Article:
• name: This variable represents the name of the API Management Service. The API Management service name is globally unique within Azure and cannot be changed once the service is created.

  • location: This variable represents the Azure region where your resources will be created. It's important to choose a location/region close to your services or users to reduce latency.

  • resource_group_name: This variable represents the name of the resource group where all your resources are stored. It's a container that holds related resources for an Azure solution.

  • publisher_name: This variable is the name of your organization. It is used in the Azure API Management portal to identify the publisher.

  • publisher_email: This variable is the email address associated with your organization. It is used in the Azure API Management portal for administrative purposes.

  • sku_name: This variable specifies the pricing tier of the Azure API Management service. It can be Developer (for development and test environments), Basic, Standard, or Premium.

  • requires_custom_host_name_configuration: This boolean variable indicates if custom hostname configuration is required or not. If set to true, custom hostnames will be configured for the developer portal, management endpoint, and the gateway.

  • developer_portal_host_name, management_host_name, gateway_host_name: These variables represent the custom domain names for the Developer Portal, the management endpoint, and the Gateway respectively. The developer portal is where developers can learn about your APIs, manage their accounts, and get analytics on their usage. The management endpoint is used for the administration of the API Management service. The Gateway is where your APIs are exposed to the world.

  • key_vault_name: This variable is the name of the Key Vault used to store the certificate used for the TLS binding of your custom domain names.


To conclude, utilizing Azure API Management with Terraform provides a highly scalable and flexible solution to manage and publish your APIs. The walkthrough in this article demonstrated how to effectively define and deploy Azure API Management infrastructure using a code-first approach, which enables us to take advantage of version control, collaboration, and other benefits of Infrastructure as Code (IaC).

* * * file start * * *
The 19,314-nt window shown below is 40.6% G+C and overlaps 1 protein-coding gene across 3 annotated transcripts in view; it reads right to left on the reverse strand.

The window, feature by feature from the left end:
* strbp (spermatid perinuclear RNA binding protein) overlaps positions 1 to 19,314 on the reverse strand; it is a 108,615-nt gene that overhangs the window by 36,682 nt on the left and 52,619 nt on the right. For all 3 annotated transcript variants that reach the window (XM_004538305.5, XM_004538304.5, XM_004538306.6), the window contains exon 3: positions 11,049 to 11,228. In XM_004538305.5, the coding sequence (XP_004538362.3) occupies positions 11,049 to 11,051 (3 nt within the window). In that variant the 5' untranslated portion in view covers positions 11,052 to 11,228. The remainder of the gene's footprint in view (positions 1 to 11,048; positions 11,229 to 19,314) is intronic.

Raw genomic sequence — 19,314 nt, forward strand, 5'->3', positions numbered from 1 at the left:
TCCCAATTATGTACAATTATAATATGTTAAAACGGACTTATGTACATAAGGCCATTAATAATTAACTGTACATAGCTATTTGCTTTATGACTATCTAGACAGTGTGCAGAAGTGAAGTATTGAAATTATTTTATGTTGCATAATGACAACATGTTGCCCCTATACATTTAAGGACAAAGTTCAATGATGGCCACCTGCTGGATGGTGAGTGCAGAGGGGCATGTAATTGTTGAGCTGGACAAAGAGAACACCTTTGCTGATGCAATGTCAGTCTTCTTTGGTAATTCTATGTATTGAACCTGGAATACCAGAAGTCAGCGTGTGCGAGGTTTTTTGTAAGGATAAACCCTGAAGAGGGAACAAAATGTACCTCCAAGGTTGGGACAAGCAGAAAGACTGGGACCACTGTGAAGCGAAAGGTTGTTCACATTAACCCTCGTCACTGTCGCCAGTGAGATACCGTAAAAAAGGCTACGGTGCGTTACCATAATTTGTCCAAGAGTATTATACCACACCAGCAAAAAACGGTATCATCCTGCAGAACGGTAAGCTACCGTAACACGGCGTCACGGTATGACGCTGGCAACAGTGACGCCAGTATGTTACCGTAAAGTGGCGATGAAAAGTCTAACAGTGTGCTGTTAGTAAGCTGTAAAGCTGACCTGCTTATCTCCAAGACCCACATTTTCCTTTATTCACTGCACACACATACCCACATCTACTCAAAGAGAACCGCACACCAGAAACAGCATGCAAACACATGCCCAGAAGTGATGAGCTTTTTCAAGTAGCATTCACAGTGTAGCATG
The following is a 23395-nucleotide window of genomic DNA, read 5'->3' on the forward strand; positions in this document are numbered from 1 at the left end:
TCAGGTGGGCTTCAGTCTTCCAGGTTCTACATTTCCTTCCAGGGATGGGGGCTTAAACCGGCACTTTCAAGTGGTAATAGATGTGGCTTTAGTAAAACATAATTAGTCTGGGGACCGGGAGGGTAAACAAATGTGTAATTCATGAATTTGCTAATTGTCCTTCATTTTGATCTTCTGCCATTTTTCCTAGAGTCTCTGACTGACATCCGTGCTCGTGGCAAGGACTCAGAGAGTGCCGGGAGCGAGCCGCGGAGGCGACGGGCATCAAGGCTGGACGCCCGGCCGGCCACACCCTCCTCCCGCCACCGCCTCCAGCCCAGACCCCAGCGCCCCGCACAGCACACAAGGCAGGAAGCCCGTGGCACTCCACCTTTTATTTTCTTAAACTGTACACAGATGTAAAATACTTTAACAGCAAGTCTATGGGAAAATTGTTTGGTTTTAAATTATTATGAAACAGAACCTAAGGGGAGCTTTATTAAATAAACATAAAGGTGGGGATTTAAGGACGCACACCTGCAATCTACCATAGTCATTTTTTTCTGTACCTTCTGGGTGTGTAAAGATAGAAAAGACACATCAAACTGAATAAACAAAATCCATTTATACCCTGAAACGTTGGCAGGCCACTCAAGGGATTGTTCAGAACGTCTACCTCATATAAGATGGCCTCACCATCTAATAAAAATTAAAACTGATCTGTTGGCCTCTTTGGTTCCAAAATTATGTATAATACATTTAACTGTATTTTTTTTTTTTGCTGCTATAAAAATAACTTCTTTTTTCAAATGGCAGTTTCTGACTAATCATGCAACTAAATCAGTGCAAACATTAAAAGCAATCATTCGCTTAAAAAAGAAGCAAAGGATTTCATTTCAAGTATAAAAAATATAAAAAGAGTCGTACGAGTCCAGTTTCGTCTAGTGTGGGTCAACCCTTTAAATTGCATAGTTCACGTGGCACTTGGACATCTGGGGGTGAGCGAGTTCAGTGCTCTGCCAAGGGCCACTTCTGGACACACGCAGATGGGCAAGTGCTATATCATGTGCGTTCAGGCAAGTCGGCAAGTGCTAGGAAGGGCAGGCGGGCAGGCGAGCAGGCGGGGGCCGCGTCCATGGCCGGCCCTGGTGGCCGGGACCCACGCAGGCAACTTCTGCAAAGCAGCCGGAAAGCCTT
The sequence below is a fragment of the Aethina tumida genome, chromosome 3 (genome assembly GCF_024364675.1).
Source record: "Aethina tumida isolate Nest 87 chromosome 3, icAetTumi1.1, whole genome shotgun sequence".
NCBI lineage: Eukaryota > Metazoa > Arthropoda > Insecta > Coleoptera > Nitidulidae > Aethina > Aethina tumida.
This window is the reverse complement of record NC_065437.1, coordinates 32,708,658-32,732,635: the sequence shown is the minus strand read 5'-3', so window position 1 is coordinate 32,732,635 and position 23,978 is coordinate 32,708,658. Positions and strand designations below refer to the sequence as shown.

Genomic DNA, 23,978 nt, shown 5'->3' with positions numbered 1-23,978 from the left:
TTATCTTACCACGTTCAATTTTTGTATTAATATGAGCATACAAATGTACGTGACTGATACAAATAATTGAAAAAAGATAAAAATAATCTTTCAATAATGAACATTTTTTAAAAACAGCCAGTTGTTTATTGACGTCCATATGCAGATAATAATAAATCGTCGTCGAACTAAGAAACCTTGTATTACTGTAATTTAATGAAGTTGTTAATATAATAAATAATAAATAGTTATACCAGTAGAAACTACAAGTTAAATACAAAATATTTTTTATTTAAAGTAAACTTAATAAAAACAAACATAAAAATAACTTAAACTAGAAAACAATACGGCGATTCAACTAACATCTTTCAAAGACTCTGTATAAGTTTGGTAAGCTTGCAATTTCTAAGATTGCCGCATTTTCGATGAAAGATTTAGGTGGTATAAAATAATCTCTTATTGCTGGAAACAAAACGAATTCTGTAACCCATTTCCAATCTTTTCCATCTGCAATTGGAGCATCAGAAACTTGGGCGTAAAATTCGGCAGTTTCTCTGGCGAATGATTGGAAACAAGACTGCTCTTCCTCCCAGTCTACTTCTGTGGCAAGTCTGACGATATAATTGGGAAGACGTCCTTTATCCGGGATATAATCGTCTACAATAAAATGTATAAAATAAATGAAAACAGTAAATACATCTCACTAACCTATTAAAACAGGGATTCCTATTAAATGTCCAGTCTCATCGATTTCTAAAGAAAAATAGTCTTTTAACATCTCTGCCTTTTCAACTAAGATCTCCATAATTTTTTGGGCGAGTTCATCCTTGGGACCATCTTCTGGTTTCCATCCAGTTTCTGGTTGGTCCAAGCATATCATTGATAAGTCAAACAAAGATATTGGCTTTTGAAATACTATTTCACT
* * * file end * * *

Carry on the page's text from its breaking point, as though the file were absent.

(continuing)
I explored the main configuration file, where I set up the API Management Service and its identity. I also looked at setting up a custom domain for the service through azurerm_api_management_custom_domain. These constructs form the backbone of our API management infrastructure.

I also delved into the use of a Key Vault for storing and managing our certificates used in custom domain configuration, implemented via the azurerm_key_vault and azurerm_key_vault_certificate resources. The Key Vault access policy, created through azurerm_key_vault_access_policy, ensures that the API Management Service has the necessary permissions to access and utilize these certificates.

The file is crucial, as it defines all the necessary variables that our configuration will use. These include settings for naming and location, publisher details, SKU name, custom hostname configuration requirements, and the Key Vault's name.

The use of for_each in our Terraform configuration for handling custom domain settings further provides us with the flexibility to conditionally create configurations depending on the input.

It's important to remember that Terraform offers us a declarative approach to defining our infrastructure, which means I simply declare what I want, and Terraform figures out how to achieve that state.

Finally, Terraform isn't only about the initial creation of resources; it's about the entire lifecycle of infrastructure management. With this Azure API Management deployment, any future updates to your setup can be handled gracefully using Terraform by modifying the configuration, reviewing the plan, and applying the changes.

In the age of digital transformation, automating your infrastructure deployment not only increases productivity but also reduces the risk of human error and enhances repeatability. The combination of Azure and Terraform offers a powerful toolset for managing your cloud resources in a structured and efficient manner.